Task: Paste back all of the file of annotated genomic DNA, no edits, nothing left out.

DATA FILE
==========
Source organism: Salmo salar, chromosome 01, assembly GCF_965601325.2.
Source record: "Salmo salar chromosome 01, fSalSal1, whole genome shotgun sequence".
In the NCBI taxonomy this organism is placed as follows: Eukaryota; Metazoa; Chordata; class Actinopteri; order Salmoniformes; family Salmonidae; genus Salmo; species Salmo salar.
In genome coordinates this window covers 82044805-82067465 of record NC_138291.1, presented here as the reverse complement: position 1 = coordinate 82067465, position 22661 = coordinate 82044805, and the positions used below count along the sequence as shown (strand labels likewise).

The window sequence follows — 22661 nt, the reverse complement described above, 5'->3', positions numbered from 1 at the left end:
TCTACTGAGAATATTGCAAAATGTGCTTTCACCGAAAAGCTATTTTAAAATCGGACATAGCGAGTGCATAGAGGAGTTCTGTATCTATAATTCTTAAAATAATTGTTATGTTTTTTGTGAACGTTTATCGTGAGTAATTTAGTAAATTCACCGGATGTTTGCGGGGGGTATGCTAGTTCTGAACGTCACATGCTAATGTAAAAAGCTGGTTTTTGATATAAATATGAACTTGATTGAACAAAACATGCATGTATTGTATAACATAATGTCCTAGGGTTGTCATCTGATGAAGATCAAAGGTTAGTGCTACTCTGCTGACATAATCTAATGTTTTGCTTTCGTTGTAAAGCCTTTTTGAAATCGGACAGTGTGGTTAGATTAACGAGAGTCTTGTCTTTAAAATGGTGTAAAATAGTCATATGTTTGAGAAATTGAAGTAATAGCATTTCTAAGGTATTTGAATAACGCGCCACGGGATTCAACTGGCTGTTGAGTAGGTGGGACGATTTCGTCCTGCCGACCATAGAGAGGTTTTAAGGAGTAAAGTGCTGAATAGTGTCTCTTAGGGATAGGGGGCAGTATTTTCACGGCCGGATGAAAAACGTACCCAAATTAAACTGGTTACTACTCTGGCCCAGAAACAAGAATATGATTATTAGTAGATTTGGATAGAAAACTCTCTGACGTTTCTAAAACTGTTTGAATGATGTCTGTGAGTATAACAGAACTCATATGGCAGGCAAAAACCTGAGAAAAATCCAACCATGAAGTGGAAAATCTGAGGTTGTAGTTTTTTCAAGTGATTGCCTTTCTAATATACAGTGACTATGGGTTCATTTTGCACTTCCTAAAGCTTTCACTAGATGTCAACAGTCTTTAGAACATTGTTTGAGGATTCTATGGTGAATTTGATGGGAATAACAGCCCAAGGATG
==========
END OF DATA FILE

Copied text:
Source organism: Salmo salar, chromosome 01, assembly GCF_965601325.2.
Source record: "Salmo salar chromosome 01, fSalSal1, whole genome shotgun sequence".
In the NCBI taxonomy this organism is placed as follows: Eukaryota; Metazoa; Chordata; class Actinopteri; order Salmoniformes; family Salmonidae; genus Salmo; species Salmo salar.
In genome coordinates this window covers 82044805-82067465 of record NC_138291.1, presented here as the reverse complement: position 1 = coordinate 82067465, position 22661 = coordinate 82044805, and the positions used below count along the sequence as shown (strand labels likewise).

The window sequence follows — 22661 nt, the reverse complement described above, 5'->3', positions numbered from 1 at the left end:
TCTACTGAGAATATTGCAAAATGTGCTTTCACCGAAAAGCTATTTTAAAATCGGACATAGCGAGTGCATAGAGGAGTTCTGTATCTATAATTCTTAAAATAATTGTTATGTTTTTTGTGAACGTTTATCGTGAGTAATTTAGTAAATTCACCGGATGTTTGCGGGGGGTATGCTAGTTCTGAACGTCACATGCTAATGTAAAAAGCTGGTTTTTGATATAAATATGAACTTGATTGAACAAAACATGCATGTATTGTATAACATAATGTCCTAGGGTTGTCATCTGATGAAGATCAAAGGTTAGTGCTACTCTGCTGACATAATCTAATGTTTTGCTTTCGTTGTAAAGCCTTTTTGAAATCGGACAGTGTGGTTAGATTAACGAGAGTCTTGTCTTTAAAATGGTGTAAAATAGTCATATGTTTGAGAAATTGAAGTAATAGCATTTCTAAGGTATTTGAATAACGCGCCACGGGATTCAACTGGCTGTTGAGTAGGTGGGACGATTTCGTCCTGCCGACCATAGAGAGGTTTTAAGGAGTAAAGTGCTGAATAGTGTCTCTTAGGGATAGGGGGCAGTATTTTCACGGCCGGATGAAAAACGTACCCAAATTAAACTGGTTACTACTCTGGCCCAGAAACAAGAATATGATTATTAGTAGATTTGGATAGAAAACTCTCTGACGTTTCTAAAACTGTTTGAATGATGTCTGTGAGTATAACAGAACTCATATGGCAGGCAAAAACCTGAGAAAAATCCAACCATGAAGTGGAAAATCTGAGGTTGTAGTTTTTTCAAGTGATTGCCTTTCTAATATACAGTGACTATGGGTTCATTTTGCACTTCCTAAAGCTTTCACTAGATGTCAACAGTCTTTAGAACATTGTTTGAGGATTCTATGGTGAATTTGATGGGAATAACAGCCCAAGGATG